Dutch Genealogy News for May 2023

Here is an overview of all the new sources, websites, and news from archives announced last month.


  • The civil registration birth records of Suriname (1828-1921) have been digitized and indexed. The information can be found on the website of the National Archives of Suriname. The registration only includes births of people who were born free. For people born in slavery (legal in Suriname until 1863), check the slave registers.
  • Notarial records from Nijmegen (1812-1844) have been digitized and partially indexed. This is part of a larger project to make Nijmegen notarial records avialable online. The results can be accessed on the Regionaal Archief Nijmegen website.
  • Court and notarial records of several places in Zuid-Holland have been added to Hofoda. Access is restricted to members of Ons Voorgeslacht.
  • The minutes of the States of Holland and the cities of Medemblik, Leiden and Purmerend 1601-1689 have been digitized. See the links at the bottom of the news announcement for the scans.
  • The munutes of the States of Zeeland (1574-2007) are now full-text searchable via the finding aid.
  • Several court records of the city of Groningen (1475-1811) have been digitized. They are available via the finding aid.
  • Indexes of several church records in the east of North-Brabant and civil birth records from the 1900s have been added to the Brabants Historisch Informatie Centrum website.
  • Several transcriptions of court and tax records in the east of Gelderland have been added to Genealogiedomein.
  • The Utrechts Archief has added a map to their website of Utrecht locations of interest in World War II, including addresses of Jewish residents and resistance workeres.

Map of Commewijne and Cottoca rivers in the colony of Suriname. Credits: National Archives of the Netherlands (public domain)


  • A new website features shipping wharfs in the Netherlands. It includes information about the dates the wharrf was active, owners, names over time, and institutes that have more information about the wharf. The database functions as a thesaurus for heritage instutes who want to identify wharfs in their collections. Click “Zoeken” to search.
  • The new website eCodices features medieval manuscripts from several heritage institutions in the Netherlands.

eCodices website


  • UNESCO added several Dutch records to their Memory of the World register, including records relating to slavery in Suriname, Curacao, and Sint Maarten, and the Dutch Digital City community website from 1994.
  • In May, Collectie Overijssel did a pilot with automatically transcribing ordered scans as part of their free scanning on demand service. They are now evaluating the results.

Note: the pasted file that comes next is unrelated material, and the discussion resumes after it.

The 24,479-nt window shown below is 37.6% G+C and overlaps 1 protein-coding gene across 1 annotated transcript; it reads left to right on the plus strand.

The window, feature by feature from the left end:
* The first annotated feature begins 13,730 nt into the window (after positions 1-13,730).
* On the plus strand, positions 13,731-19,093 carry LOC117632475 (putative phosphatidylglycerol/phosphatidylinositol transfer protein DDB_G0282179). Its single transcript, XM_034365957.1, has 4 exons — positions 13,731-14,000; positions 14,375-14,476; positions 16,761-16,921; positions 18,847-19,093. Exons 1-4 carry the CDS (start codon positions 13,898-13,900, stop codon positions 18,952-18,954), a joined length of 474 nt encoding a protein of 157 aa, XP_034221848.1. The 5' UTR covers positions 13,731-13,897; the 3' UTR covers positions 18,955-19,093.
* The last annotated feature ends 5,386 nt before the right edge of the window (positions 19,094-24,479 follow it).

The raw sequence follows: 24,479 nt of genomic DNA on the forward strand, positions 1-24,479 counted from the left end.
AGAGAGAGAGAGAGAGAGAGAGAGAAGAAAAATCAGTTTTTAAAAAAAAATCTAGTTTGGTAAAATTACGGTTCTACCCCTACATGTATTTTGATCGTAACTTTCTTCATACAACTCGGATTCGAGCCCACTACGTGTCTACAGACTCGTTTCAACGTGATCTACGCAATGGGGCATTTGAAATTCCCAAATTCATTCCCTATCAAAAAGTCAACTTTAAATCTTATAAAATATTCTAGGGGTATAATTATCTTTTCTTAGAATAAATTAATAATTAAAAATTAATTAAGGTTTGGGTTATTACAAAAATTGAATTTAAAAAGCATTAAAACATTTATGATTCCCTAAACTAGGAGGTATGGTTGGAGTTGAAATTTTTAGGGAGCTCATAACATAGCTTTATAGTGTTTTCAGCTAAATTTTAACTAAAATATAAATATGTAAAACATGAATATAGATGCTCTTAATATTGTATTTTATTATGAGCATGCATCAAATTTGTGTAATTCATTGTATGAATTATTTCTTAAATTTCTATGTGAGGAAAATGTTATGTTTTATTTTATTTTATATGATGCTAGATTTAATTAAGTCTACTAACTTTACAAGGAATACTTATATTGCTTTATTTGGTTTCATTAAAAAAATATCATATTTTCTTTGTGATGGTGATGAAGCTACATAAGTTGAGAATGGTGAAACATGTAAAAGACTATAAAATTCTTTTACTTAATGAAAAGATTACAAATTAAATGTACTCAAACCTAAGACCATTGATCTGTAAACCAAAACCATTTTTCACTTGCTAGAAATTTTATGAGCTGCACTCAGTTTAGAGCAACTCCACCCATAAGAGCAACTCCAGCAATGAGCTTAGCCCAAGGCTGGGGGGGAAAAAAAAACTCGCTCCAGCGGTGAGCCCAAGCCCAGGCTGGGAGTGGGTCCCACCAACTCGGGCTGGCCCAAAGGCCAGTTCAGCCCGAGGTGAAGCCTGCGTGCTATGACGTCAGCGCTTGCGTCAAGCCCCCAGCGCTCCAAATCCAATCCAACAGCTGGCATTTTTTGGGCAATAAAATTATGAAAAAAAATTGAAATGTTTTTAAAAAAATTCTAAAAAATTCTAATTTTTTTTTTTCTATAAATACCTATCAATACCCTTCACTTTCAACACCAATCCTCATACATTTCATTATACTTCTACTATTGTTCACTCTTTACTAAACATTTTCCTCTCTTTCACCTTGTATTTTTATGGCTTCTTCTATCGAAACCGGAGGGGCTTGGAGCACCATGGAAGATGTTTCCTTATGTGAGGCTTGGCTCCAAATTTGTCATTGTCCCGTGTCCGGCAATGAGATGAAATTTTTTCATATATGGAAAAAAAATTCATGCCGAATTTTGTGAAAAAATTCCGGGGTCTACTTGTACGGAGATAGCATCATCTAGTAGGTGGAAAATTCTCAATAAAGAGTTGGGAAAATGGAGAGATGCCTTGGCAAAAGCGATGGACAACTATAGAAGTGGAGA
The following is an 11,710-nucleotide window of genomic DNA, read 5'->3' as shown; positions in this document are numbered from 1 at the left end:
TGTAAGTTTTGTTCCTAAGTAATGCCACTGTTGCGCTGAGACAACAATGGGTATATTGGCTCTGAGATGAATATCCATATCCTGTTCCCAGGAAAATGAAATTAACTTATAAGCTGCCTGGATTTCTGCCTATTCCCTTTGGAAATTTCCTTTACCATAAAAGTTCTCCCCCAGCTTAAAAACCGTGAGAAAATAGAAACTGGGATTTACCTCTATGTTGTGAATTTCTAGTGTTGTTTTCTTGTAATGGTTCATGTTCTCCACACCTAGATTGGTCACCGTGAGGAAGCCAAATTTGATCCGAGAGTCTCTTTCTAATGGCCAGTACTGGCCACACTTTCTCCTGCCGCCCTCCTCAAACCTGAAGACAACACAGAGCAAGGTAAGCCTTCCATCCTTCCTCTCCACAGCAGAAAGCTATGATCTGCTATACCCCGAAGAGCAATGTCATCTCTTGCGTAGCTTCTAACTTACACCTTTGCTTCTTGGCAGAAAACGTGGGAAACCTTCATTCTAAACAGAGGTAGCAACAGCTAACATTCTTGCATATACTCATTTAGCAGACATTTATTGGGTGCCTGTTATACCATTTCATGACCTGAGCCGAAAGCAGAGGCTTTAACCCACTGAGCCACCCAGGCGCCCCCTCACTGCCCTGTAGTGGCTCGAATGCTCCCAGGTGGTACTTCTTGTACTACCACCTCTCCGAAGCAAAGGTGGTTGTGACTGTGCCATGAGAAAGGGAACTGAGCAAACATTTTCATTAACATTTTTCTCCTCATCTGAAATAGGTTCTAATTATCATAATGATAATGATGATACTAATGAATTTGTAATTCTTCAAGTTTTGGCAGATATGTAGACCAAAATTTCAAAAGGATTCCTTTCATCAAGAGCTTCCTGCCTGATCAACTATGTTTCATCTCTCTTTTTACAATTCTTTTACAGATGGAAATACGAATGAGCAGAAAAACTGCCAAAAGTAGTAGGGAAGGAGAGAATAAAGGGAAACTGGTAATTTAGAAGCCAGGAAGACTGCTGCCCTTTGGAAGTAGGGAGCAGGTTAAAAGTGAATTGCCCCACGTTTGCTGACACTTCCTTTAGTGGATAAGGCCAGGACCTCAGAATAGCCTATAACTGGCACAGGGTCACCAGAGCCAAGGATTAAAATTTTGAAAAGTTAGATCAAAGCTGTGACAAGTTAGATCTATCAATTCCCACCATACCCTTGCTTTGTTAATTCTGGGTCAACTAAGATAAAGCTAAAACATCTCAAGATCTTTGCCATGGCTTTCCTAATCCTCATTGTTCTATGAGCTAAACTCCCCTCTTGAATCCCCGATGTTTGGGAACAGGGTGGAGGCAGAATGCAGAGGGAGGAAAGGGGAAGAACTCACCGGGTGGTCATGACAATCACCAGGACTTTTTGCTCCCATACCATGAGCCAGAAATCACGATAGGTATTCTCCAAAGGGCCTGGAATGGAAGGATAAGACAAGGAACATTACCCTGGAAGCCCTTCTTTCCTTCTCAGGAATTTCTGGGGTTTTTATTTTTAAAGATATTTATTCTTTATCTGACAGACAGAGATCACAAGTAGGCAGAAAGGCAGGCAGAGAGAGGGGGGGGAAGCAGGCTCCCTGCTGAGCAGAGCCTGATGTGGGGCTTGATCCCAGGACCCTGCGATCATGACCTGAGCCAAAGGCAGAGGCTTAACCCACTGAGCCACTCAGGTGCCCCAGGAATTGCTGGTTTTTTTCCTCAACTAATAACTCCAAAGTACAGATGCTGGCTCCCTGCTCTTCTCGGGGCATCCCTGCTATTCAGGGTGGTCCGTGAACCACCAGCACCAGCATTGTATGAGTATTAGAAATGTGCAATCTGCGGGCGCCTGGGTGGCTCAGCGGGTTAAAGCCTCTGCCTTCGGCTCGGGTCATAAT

• The records of the family Van Ditzhuizen, an important family in eastern Gelderland, have been transferred to the Gelders Archief. The finding aid is now online. Some of the records can be viewed online, others require an on-site visit to the Gelders Archief in Arnhem.
  • Several records at the Noord-Hollands Archief were used for an investigation into Noord-Holland properties belonging to Jewish owners that were confiscated in World War II. You can download the report (Dutch).
  • The National Archives will be renovating the facade and roof. This will take until the middle of 2024. The reading room will remain open.


  • The aldermen’s records of Terheijden 1561-1811 are being digitized. The scans will be made available in the finding aid.
  • The militia records of several municipalities in and around Tilburg are being digitized. These registers include the names of all 19-year-old men who registered for the draft. The scans will be published on the Regional Archief Tilburg website.
  • The Central Bureau for Genealogy is indexing the heraldry collection Muschart. Volunteers can report to Het Volk.
  • The National Archives is digitizing records of Curacao, Bonaire and Aruba (1707-1828) and Navy (1795-1813). The scans are being added to the National Archives website.
  • The Flevolands Archief has finished indexing records about polders. The results will become available at the Flevolands Archief website after quality control.
About Yvette Hoitink

Yvette Hoitink, MLitt, CG®, QG™ is a professional genealogist, writer, and lecturer in the Netherlands. She has a Master of Letters in Family and Local History from the University of Dundee, and holds the Certification of Genealogist and Qualified Genealogist credentials. Yvette served on the Board of Directors of the Association of Professional Genealogists and won excellence awards for her articles in the National Genealogical Society Quarterly and the Association of Professional Genealogists Quarterly. Yvette has been doing genealogy for over 30 years. She helps people from across the world find their ancestors from the Netherlands and its former colonies, including New Netherland. Read about Yvette's professional genealogy services.


  1. Sherrie says

    Thank you, I deeply appreciate your excellent newsletter. In looking at the new archives that available in Groningen I need to ask exactly what the “molesteren” is that some people were charged with. Were there different levels of this terrible crime?

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